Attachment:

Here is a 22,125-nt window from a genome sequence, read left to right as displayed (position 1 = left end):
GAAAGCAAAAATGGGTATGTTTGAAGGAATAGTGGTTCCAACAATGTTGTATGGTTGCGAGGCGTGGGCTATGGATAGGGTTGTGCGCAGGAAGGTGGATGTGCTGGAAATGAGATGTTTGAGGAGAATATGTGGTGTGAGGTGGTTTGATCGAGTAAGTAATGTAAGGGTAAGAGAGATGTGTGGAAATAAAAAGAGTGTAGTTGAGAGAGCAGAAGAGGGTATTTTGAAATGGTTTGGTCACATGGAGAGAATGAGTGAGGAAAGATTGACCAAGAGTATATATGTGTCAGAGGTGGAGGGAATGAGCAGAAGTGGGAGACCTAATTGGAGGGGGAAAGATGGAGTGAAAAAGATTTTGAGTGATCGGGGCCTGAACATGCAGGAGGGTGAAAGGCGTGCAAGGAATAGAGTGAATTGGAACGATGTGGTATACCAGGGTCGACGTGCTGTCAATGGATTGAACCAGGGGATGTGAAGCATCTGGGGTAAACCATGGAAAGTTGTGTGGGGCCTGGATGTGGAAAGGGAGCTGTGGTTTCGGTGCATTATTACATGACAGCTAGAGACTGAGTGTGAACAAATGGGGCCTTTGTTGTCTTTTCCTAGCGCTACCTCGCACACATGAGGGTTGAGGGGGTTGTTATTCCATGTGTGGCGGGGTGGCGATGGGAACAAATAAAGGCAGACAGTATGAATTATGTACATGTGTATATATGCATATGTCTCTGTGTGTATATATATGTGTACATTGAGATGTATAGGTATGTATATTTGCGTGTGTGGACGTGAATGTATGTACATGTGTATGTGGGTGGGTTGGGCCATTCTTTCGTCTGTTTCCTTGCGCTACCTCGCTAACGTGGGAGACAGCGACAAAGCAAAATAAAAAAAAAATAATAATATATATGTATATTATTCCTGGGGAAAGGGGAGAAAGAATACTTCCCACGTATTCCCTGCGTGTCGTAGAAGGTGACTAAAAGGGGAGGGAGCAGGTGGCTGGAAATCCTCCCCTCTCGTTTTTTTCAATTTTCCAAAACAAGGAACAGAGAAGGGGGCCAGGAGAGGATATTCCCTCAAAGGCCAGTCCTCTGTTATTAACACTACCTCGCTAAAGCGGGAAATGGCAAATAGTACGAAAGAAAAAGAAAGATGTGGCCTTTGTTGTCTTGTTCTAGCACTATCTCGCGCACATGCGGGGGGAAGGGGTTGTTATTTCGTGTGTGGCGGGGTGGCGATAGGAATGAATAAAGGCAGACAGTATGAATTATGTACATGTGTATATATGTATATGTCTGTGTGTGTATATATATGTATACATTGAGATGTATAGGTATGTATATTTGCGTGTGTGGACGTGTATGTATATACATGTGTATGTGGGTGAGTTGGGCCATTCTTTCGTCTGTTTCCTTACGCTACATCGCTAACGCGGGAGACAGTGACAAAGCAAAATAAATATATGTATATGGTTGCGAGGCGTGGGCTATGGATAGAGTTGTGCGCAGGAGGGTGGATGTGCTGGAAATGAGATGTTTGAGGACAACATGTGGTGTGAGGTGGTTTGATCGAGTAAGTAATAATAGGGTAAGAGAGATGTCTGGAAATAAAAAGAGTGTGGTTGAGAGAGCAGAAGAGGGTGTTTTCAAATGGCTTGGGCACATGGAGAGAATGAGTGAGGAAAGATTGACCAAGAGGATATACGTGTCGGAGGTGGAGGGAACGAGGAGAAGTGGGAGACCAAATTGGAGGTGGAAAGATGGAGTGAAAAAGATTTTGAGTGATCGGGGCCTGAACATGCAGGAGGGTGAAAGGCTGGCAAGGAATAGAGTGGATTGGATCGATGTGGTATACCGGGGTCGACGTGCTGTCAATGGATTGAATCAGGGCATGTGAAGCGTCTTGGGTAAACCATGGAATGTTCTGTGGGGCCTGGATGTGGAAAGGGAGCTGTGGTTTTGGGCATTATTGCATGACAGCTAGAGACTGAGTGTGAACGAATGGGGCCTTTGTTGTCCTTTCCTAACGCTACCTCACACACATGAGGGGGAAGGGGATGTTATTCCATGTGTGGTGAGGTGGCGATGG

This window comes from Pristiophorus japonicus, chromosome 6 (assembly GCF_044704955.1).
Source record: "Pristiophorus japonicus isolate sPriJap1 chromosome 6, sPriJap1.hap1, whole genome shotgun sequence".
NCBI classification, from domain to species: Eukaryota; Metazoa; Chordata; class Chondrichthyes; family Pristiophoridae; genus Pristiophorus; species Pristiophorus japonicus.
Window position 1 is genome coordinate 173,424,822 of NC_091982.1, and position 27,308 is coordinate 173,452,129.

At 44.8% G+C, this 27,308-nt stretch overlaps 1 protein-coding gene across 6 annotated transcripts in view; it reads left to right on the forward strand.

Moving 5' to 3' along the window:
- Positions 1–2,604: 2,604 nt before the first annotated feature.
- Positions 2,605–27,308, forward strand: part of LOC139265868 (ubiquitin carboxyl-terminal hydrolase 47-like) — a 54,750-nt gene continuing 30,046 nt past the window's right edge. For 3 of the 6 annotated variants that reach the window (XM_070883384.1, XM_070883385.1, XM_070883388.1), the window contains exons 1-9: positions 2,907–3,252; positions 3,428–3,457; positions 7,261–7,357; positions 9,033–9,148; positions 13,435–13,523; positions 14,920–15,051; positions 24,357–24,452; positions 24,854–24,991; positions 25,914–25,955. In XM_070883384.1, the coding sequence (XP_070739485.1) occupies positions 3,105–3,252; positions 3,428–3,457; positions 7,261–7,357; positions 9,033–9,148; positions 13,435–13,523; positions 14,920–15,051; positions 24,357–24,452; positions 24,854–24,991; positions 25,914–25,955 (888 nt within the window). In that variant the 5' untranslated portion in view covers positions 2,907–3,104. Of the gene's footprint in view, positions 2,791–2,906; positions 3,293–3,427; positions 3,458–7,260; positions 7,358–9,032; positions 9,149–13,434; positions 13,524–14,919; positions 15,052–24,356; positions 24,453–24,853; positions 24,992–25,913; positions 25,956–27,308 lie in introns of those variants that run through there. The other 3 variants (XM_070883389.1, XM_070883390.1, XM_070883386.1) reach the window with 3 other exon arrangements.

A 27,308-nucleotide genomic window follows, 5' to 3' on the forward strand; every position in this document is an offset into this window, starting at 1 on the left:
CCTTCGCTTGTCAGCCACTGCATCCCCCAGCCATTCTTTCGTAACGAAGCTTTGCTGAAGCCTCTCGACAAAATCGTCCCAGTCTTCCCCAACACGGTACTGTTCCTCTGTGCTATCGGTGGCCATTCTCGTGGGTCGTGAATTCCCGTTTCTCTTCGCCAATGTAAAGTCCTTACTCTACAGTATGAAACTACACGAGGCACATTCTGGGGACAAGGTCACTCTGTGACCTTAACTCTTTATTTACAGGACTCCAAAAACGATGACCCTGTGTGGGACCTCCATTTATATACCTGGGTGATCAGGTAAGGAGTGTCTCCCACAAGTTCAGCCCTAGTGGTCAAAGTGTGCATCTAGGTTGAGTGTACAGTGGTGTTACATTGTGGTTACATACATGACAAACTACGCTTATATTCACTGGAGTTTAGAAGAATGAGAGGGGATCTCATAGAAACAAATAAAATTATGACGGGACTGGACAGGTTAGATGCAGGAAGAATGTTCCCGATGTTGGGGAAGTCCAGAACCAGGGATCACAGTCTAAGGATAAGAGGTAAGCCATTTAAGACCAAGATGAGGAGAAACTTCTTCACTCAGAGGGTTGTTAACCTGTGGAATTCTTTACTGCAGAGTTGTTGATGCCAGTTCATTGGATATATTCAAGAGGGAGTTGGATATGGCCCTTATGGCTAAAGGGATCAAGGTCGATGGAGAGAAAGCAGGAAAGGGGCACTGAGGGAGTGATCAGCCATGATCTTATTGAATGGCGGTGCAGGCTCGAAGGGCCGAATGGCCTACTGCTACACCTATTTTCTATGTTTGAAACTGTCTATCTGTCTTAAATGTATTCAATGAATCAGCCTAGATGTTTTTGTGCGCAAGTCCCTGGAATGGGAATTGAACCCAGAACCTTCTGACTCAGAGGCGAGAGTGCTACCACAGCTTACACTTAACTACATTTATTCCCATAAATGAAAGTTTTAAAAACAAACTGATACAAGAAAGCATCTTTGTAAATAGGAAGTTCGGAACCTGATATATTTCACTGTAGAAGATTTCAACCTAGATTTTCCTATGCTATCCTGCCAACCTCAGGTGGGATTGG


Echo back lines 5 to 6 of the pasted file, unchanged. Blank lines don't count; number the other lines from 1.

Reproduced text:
NCBI classification, from domain to species: Eukaryota; Metazoa; Chordata; class Chondrichthyes; family Pristiophoridae; genus Pristiophorus; species Pristiophorus japonicus.
Window position 1 is genome coordinate 173,424,822 of NC_091982.1, and position 27,308 is coordinate 173,452,129.